Responding to the Loss of 215 Indigenous Children

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On May 28, 2021, Tk’emlúps te Secwépemc First Nation in British Columbia announced the tragic discovery of the remains of 215 children on the grounds of the former Kamloops Indian Residential School. As regional and nationwide church communities we grieve together with all the families and all those who have been impacted by the news of these deaths. We pray for all those who have memories and scars from their time in residential schools and for those who have been retraumatized by this discovery. 

Settler people of faith are grieving and wondering how to respond.


Through the work of the Truth and Reconciliation Commission (TRC) we as Mennonites have learned about the devastating impacts of residential schools on Indigenous children and their parents that will continue for future generations. Given the TRC 94 Calls to Action, we not only want to pray but also act in ways that can move in the direction of healing and reconciliation. We especially think of calls 48, 49, 59 and 61, which call for education, financial commitments and other meaningful ways in which practical help and reconciliation can be engaged.

Settler people of faith are grieving and wondering how to respond as the evil of Residential Schools is brought before us again in the heartbreaking form of 215 Indigenous children in a mass grave in Kamloops, BC.  The MCEC Truth and Reconciliation Working Group offers these ideas for responding in word, prayer and action: 

  • Believe Indigenous People - It has always been important for us as settlers to listen and believe when Indigenous People share stories of pain and injustice - from the past and the present.  As Settlers we need to respond to these stories in ways that show they are important to us and that we believe them.  

  • Give Indigenous People Space to Grieve - As heartbreaking as the discovery of the mass grave is for us as Settlers, it is infinitely more profound and painful for Indigenous People.  It will be important over the coming days and weeks for us as settlers to find ways to process our grief, guilt and shame without imposing the rawest form of it onto Indigenous People. It is understandable that we want to reach out, but remember that Indigenous People need space for their own grief without bearing ours as well.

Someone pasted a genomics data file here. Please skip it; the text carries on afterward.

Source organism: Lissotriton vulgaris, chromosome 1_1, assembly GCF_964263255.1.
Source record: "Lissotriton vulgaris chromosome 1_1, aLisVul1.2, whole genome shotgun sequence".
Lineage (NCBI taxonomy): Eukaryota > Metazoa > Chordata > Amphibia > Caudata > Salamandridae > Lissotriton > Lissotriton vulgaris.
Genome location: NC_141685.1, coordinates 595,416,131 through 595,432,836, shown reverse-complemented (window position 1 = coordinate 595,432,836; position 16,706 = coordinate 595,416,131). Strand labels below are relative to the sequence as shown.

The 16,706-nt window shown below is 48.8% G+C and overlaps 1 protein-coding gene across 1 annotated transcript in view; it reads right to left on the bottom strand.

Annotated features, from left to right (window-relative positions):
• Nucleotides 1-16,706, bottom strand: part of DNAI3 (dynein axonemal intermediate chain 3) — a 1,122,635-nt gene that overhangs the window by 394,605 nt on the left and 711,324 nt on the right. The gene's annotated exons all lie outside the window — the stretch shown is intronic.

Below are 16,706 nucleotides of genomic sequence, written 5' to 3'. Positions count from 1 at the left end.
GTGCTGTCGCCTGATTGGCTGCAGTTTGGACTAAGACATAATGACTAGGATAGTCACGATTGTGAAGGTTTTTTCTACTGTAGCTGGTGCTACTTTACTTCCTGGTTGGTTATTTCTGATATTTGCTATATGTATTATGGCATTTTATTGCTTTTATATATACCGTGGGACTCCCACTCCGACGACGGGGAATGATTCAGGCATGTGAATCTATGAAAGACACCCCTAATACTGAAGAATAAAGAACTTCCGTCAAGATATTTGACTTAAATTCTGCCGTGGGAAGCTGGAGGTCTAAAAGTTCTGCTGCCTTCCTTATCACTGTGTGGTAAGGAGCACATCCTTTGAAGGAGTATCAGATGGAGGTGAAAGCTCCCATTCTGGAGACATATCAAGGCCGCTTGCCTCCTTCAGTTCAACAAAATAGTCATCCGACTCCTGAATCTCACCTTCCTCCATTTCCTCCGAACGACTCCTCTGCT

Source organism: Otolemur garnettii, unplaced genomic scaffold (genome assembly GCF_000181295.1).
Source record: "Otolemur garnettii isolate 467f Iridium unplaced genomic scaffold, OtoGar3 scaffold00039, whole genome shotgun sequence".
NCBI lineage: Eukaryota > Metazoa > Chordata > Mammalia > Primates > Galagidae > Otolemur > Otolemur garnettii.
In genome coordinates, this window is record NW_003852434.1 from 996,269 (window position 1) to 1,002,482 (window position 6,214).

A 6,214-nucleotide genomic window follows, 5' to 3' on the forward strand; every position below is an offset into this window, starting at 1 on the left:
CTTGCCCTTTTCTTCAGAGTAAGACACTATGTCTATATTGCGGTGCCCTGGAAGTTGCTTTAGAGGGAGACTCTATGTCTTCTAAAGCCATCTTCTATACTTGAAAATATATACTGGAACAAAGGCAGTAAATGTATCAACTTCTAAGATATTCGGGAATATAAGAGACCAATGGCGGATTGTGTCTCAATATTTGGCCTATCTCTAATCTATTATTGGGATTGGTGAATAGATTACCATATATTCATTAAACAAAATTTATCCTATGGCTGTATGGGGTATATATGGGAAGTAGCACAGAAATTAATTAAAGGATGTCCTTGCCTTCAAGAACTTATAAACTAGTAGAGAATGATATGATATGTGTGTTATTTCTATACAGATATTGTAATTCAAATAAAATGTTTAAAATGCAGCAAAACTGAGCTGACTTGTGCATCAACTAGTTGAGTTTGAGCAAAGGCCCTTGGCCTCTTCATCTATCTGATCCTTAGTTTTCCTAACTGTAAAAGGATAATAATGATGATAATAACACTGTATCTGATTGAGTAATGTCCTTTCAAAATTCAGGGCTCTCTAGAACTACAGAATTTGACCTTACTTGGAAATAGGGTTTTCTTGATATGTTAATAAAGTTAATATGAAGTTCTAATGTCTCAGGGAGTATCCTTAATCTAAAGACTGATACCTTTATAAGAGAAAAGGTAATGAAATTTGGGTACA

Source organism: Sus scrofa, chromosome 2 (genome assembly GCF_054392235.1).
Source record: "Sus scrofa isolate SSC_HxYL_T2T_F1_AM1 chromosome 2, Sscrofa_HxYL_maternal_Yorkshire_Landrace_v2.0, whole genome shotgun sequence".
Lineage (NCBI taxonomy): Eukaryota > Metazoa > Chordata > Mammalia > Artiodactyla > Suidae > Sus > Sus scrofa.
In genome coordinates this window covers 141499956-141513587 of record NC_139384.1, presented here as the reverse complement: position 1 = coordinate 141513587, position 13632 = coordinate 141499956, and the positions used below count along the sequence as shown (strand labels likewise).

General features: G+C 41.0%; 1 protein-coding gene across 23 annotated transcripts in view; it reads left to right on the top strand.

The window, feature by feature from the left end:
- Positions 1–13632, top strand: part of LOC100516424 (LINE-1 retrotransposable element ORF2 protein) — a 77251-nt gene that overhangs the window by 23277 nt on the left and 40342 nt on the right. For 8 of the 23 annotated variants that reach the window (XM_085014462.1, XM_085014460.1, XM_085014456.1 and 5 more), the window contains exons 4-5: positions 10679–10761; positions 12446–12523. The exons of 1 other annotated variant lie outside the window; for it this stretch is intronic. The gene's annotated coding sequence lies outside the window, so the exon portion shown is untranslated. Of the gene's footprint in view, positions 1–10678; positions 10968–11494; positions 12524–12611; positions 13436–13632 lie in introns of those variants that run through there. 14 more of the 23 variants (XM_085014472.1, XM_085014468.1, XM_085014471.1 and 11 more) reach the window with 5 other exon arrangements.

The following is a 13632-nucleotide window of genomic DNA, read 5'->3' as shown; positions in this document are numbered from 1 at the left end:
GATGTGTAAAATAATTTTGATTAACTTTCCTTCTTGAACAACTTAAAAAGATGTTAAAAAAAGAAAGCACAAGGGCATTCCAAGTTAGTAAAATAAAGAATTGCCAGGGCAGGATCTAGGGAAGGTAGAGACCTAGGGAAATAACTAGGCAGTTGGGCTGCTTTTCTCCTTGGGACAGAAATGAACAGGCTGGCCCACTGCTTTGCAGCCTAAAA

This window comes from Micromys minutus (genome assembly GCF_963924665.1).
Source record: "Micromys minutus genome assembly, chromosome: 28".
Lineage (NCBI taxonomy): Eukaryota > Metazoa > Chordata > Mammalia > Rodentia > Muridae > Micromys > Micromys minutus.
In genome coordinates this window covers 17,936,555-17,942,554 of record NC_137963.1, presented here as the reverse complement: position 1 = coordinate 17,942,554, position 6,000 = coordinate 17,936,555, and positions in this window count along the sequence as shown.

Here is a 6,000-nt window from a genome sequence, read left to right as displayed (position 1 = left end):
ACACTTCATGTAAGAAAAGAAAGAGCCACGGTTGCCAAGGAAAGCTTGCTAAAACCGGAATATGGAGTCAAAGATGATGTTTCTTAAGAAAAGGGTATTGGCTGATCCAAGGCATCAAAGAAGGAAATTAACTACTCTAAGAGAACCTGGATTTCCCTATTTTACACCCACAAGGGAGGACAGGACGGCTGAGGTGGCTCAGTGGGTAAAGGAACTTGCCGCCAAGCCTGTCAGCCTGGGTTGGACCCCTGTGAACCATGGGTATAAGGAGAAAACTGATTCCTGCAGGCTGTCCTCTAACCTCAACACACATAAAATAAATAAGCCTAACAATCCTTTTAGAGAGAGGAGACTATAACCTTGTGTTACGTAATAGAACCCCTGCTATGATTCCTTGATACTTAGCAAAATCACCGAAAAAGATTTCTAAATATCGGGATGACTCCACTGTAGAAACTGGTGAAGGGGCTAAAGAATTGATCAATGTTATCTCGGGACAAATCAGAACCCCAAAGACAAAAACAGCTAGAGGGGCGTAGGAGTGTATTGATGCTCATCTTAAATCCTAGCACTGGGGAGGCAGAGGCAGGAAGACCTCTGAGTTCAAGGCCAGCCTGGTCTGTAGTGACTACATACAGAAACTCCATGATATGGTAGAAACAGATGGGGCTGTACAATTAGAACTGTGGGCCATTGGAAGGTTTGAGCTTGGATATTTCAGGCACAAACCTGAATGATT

• Pray and Connect with Others - This prayer was written by Peter Haresnape of Toronto United Mennonite Church:

This morning as we gather to pray, my heart is dwelling on the discovery of mass graves of children at the Kamloops Indian Residential School. This is the place of pain right now, so it's where prayer begins.

Two hundred and fifteen bodies. Each with a name, a family. Each with a cause of death. There has been no coroner's inquest. No gravestone.

The full Truth of Canada's relationship with Indigenous Peoples is still buried.

That means that Reconciliation is a long way away.

There is no doubt that there are more discoveries to come. Each one is a fresh renewal of this trauma.

There are no adequate words. Together, we simply pray

May there be mourning

May there be outrage

May there be change

May there be answers for the grieving

May there be protection for children

May there be healing for the communities

May there be rest for the souls of the wounded

This, we pray.

  • Connect in prayer with Others Who Are Grieving - Bishop Mark MacDonald of the Anglican Church of Canada announces an online prayer gathering every day at 12 noon Eastern Time from every day this week with Rev. Vince Solomon of Epiphany Indigenous Church.  

  • Learn More - While the discovery of this mass grave is an undeniably painful tragedy - it is not news. Indigenous People have spoken out on past and present evils of colonialism for centuries. Settlers need to listen and learn. The Truth and Reconciliation Commission released its report in 2015, including calls for the federal government and others to address issues of missing children and burial information. Those calls are outlined at Truth and Reconciliation Commission Calls to Action 71 - 76

  • Here are some more resources to continue learning:
  • Commit to Long-term Action - The Truth and Reconciliation efforts in our churches and broader MCEC must make a long-term commitment to engage in the work required to dismantle the colonial structures and practices that continue to repress Indigenous people in our name and with our money.  We cannot put away our orange shirts and go back to sleep on these issues when this monumentally tragic news inevitably fades from the headlines.  Stay tuned for the MCEC Truth and Reconciliation Working Group report on concrete ways to get involved in work on Indigenous justice issues that emerged from our Treaty as Sacred Covenant series. 

  • More Information: